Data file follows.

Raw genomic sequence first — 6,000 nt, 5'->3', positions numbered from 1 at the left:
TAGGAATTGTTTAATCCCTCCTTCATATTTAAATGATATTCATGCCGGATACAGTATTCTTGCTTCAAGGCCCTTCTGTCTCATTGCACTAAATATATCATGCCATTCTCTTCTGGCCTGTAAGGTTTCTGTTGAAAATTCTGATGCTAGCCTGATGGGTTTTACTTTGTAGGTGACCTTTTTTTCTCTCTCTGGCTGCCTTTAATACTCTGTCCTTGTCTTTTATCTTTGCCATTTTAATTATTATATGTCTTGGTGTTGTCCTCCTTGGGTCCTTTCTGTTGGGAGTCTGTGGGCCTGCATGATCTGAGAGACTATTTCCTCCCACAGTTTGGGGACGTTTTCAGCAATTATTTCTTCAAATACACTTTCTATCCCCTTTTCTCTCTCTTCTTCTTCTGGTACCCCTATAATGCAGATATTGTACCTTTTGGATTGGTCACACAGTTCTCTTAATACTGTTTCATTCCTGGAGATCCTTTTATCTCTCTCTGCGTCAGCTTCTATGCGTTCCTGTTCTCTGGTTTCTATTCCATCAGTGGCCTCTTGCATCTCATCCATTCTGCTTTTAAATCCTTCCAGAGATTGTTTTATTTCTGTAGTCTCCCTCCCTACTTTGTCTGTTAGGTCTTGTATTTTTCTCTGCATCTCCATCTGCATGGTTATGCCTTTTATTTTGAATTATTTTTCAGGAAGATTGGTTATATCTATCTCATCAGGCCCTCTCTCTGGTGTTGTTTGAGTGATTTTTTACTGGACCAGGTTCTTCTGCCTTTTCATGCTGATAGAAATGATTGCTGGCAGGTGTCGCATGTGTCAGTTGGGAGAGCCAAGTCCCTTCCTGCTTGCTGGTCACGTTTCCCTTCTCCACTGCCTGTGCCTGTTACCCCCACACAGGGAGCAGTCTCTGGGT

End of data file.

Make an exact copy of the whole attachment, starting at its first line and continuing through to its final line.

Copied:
Raw genomic sequence first — 6,000 nt, 5'->3', positions numbered from 1 at the left:
TAGGAATTGTTTAATCCCTCCTTCATATTTAAATGATATTCATGCCGGATACAGTATTCTTGCTTCAAGGCCCTTCTGTCTCATTGCACTAAATATATCATGCCATTCTCTTCTGGCCTGTAAGGTTTCTGTTGAAAATTCTGATGCTAGCCTGATGGGTTTTACTTTGTAGGTGACCTTTTTTTCTCTCTCTGGCTGCCTTTAATACTCTGTCCTTGTCTTTTATCTTTGCCATTTTAATTATTATATGTCTTGGTGTTGTCCTCCTTGGGTCCTTTCTGTTGGGAGTCTGTGGGCCTGCATGATCTGAGAGACTATTTCCTCCCACAGTTTGGGGACGTTTTCAGCAATTATTTCTTCAAATACACTTTCTATCCCCTTTTCTCTCTCTTCTTCTTCTGGTACCCCTATAATGCAGATATTGTACCTTTTGGATTGGTCACACAGTTCTCTTAATACTGTTTCATTCCTGGAGATCCTTTTATCTCTCTCTGCGTCAGCTTCTATGCGTTCCTGTTCTCTGGTTTCTATTCCATCAGTGGCCTCTTGCATCTCATCCATTCTGCTTTTAAATCCTTCCAGAGATTGTTTTATTTCTGTAGTCTCCCTCCCTACTTTGTCTGTTAGGTCTTGTATTTTTCTCTGCATCTCCATCTGCATGGTTATGCCTTTTATTTTGAATTATTTTTCAGGAAGATTGGTTATATCTATCTCATCAGGCCCTCTCTCTGGTGTTGTTTGAGTGATTTTTTACTGGACCAGGTTCTTCTGCCTTTTCATGCTGATAGAAATGATTGCTGGCAGGTGTCGCATGTGTCAGTTGGGAGAGCCAAGTCCCTTCCTGCTTGCTGGTCACGTTTCCCTTCTCCACTGCCTGTGCCTGTTACCCCCACACAGGGAGCAGTCTCTGGGT